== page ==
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Limits on marijuana advertising land Colorado in court

marijuana
marijuana

By Keith Coffman

DENVER (Reuters) - Two publications have sued Colorado in federal court over restrictions that prohibit the state's legalized recreational marijuana industry from advertising on television, radio, online or in most print publications.

High Times magazine, which caters to marijuana enthusiasts, and Westword, a Colorado alternative weekly newspaper, said in a suit filed this week in U.S. District Court in Denver that the rules were "unjustifiably burdensome" and violate free speech rights guaranteed by the U.S. Constitution.

"Government restrictions on commercial speech that concerns lawful activity and is not misleading violate the First Amendment," the complaint said.

Under Colorado law, recreational marijuana shops cannot advertise on television and radio, over the Internet, or in print publications unless they can establish that no more than 30 percent of the targeted audience is under the age of 21.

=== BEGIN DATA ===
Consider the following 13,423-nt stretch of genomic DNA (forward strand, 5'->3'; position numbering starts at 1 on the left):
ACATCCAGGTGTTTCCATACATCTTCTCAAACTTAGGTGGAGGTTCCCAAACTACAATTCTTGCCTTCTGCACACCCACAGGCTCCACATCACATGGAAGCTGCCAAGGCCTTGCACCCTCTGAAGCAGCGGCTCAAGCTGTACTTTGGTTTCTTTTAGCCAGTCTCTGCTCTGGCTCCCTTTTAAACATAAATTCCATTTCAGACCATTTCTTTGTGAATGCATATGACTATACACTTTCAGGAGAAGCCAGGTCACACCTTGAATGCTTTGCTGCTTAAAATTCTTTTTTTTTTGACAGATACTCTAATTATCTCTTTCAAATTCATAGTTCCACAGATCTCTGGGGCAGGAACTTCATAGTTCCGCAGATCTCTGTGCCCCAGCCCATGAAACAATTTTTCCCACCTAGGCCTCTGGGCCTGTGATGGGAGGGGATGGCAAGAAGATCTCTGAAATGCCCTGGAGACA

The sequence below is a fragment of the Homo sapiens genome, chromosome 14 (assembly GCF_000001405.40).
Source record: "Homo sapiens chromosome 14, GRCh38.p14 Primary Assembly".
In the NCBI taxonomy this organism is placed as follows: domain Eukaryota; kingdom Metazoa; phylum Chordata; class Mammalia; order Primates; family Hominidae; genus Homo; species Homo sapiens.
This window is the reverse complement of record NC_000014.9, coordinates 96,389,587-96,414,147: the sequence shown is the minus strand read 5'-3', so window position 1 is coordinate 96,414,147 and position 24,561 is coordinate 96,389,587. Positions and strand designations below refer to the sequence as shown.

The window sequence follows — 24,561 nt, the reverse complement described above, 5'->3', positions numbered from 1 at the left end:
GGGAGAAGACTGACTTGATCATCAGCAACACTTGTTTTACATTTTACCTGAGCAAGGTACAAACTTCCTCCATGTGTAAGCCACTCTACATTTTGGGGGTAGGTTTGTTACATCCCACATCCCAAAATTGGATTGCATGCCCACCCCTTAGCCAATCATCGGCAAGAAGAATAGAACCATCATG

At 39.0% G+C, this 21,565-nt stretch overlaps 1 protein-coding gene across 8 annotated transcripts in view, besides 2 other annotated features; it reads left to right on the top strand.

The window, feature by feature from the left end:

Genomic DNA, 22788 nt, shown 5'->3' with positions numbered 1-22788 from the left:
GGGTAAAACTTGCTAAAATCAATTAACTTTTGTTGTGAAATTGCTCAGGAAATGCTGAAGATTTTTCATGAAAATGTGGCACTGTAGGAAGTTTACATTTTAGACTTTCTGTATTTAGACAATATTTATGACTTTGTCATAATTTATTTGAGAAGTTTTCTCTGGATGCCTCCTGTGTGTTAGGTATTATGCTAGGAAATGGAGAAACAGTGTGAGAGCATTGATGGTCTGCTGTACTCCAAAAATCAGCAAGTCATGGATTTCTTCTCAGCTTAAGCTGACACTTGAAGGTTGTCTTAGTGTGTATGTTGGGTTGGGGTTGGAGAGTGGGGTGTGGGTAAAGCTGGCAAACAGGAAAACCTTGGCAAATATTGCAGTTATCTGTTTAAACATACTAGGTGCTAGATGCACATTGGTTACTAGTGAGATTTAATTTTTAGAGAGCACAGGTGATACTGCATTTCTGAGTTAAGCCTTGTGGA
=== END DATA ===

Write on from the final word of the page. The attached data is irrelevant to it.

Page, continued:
The ban also extends to advertising on billboards or other outdoor venues, and any campaign that targets people outside Colorado. The advertising limits do not apply to Colorado's medical marijuana industry, which has been in place since 2001.

A spokeswoman for Colorado Attorney General John Suthers said its lawyers were reviewing the complaint.

Voters in Colorado and Washington state legalized the possession and use of small amounts recreational marijuana by adults age 21 or older in 2012, even as marijuana remains an illegal narcotic under federal law.

Colorado opened its retail pot shops in January, and Washington is slated to follow suit later this year.

The lawsuit, which names as defendants Governor John Hickenlooper and the head of a state department that oversees the marijuana industry, says that Colorado residents voted to approve recreational marijuana and regulate it like alcohol, and that no such advertising bans apply to that industry.

By contrast, U.S. federal law does place restrictions on how tobacco can be packaged and advertised, requiring a large health warning to be displayed on tobacco packaging. Billboards advertising cigarettes are also banned in most states, as are ads targeting young people.

Last year, a federal judge struck down a provision of Colorado's recreational pot law that would have required cannabis-themed publications to be placed behind the counter in stores, much like pornography.

(Editing by Cynthia Johnston and Lisa Shumaker)

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